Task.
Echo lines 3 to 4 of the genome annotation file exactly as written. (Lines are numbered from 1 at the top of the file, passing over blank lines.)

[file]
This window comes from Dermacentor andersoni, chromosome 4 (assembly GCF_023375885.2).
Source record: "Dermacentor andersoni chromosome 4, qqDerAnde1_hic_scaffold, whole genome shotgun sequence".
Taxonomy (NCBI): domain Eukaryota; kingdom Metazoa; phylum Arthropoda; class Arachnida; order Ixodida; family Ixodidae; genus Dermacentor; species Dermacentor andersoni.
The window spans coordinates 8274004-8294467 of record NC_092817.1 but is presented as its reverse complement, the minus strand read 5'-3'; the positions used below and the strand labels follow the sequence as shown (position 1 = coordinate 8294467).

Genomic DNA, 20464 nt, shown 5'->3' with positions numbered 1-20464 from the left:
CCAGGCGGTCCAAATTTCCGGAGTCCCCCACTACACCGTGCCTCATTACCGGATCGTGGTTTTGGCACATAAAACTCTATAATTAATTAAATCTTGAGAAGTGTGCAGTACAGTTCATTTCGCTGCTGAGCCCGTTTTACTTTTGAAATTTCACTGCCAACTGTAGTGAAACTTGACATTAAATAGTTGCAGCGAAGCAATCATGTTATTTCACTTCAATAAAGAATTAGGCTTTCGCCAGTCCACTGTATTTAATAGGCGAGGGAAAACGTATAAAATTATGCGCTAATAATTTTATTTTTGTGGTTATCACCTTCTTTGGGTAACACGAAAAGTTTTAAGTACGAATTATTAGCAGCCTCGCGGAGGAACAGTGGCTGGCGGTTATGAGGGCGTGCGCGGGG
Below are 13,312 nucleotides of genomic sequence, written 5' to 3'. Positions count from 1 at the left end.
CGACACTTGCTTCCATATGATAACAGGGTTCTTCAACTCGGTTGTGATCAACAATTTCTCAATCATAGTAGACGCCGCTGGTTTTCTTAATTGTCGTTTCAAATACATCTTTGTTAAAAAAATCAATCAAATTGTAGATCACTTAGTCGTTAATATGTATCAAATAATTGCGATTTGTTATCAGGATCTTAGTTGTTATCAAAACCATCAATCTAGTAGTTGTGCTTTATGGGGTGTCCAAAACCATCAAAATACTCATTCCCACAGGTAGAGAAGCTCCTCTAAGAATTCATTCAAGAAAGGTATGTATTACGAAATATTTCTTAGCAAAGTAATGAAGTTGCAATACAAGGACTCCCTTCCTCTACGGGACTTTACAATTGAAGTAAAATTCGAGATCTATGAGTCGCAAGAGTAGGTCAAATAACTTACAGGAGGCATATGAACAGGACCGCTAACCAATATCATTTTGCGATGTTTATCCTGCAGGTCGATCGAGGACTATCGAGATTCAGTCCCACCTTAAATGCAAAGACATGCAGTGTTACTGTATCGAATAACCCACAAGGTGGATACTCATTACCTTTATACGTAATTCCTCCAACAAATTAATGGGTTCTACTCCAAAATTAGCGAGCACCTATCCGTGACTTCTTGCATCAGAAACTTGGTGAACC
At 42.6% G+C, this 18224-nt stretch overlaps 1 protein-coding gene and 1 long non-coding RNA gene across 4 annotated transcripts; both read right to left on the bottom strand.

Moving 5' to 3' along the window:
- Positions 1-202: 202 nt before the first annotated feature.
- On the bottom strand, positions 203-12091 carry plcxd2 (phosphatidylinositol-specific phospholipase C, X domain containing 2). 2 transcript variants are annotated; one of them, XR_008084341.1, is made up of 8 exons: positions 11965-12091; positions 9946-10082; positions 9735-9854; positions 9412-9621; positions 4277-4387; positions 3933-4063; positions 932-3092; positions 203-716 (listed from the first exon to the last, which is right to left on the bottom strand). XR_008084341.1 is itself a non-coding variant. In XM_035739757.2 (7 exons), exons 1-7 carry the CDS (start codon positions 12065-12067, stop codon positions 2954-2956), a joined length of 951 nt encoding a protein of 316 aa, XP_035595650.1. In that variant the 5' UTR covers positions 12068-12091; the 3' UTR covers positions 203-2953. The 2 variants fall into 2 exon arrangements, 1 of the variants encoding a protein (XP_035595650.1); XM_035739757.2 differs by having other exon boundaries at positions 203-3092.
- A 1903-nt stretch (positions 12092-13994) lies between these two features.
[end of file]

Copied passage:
Taxonomy (NCBI): domain Eukaryota; kingdom Metazoa; phylum Arthropoda; class Arachnida; order Ixodida; family Ixodidae; genus Dermacentor; species Dermacentor andersoni.
The window spans coordinates 8274004-8294467 of record NC_092817.1 but is presented as its reverse complement, the minus strand read 5'-3'; the positions used below and the strand labels follow the sequence as shown (position 1 = coordinate 8294467).